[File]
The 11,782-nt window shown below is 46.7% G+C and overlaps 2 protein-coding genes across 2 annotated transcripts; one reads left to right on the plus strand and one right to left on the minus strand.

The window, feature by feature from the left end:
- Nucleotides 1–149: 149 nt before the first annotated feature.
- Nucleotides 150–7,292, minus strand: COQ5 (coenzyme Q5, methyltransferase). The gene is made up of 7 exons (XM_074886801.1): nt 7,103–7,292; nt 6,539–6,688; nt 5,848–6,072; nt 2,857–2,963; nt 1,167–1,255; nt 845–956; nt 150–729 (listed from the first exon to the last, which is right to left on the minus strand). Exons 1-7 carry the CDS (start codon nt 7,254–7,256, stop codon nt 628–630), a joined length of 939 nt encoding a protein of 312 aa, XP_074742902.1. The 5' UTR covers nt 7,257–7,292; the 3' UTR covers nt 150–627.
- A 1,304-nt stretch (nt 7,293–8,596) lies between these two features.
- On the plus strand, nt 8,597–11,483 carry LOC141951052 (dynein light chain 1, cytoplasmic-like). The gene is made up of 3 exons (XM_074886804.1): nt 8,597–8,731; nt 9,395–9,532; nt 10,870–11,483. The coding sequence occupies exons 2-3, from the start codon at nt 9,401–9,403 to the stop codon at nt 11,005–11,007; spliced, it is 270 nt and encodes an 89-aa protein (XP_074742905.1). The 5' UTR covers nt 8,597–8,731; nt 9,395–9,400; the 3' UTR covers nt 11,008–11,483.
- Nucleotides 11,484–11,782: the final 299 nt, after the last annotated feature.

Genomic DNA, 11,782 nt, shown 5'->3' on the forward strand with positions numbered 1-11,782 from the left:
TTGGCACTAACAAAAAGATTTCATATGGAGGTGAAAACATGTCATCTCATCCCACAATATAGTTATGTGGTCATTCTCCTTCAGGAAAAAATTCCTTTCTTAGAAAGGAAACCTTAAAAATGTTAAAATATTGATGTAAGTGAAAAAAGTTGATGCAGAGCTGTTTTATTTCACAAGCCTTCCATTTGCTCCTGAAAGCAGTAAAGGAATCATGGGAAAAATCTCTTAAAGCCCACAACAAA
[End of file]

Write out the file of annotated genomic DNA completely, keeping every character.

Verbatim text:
The 11,782-nt window shown below is 46.7% G+C and overlaps 2 protein-coding genes across 2 annotated transcripts; one reads left to right on the plus strand and one right to left on the minus strand.

The window, feature by feature from the left end:
- Nucleotides 1–149: 149 nt before the first annotated feature.
- Nucleotides 150–7,292, minus strand: COQ5 (coenzyme Q5, methyltransferase). The gene is made up of 7 exons (XM_074886801.1): nt 7,103–7,292; nt 6,539–6,688; nt 5,848–6,072; nt 2,857–2,963; nt 1,167–1,255; nt 845–956; nt 150–729 (listed from the first exon to the last, which is right to left on the minus strand). Exons 1-7 carry the CDS (start codon nt 7,254–7,256, stop codon nt 628–630), a joined length of 939 nt encoding a protein of 312 aa, XP_074742902.1. The 5' UTR covers nt 7,257–7,292; the 3' UTR covers nt 150–627.
- A 1,304-nt stretch (nt 7,293–8,596) lies between these two features.
- On the plus strand, nt 8,597–11,483 carry LOC141951052 (dynein light chain 1, cytoplasmic-like). The gene is made up of 3 exons (XM_074886804.1): nt 8,597–8,731; nt 9,395–9,532; nt 10,870–11,483. The coding sequence occupies exons 2-3, from the start codon at nt 9,401–9,403 to the stop codon at nt 11,005–11,007; spliced, it is 270 nt and encodes an 89-aa protein (XP_074742905.1). The 5' UTR covers nt 8,597–8,731; nt 9,395–9,400; the 3' UTR covers nt 11,008–11,483.
- Nucleotides 11,484–11,782: the final 299 nt, after the last annotated feature.

Genomic DNA, 11,782 nt, shown 5'->3' on the forward strand with positions numbered 1-11,782 from the left:
TTGGCACTAACAAAAAGATTTCATATGGAGGTGAAAACATGTCATCTCATCCCACAATATAGTTATGTGGTCATTCTCCTTCAGGAAAAAATTCCTTTCTTAGAAAGGAAACCTTAAAAATGTTAAAATATTGATGTAAGTGAAAAAAGTTGATGCAGAGCTGTTTTATTTCACAAGCCTTCCATTTGCTCCTGAAAGCAGTAAAGGAATCATGGGAAAAATCTCTTAAAGCCCACAACAAA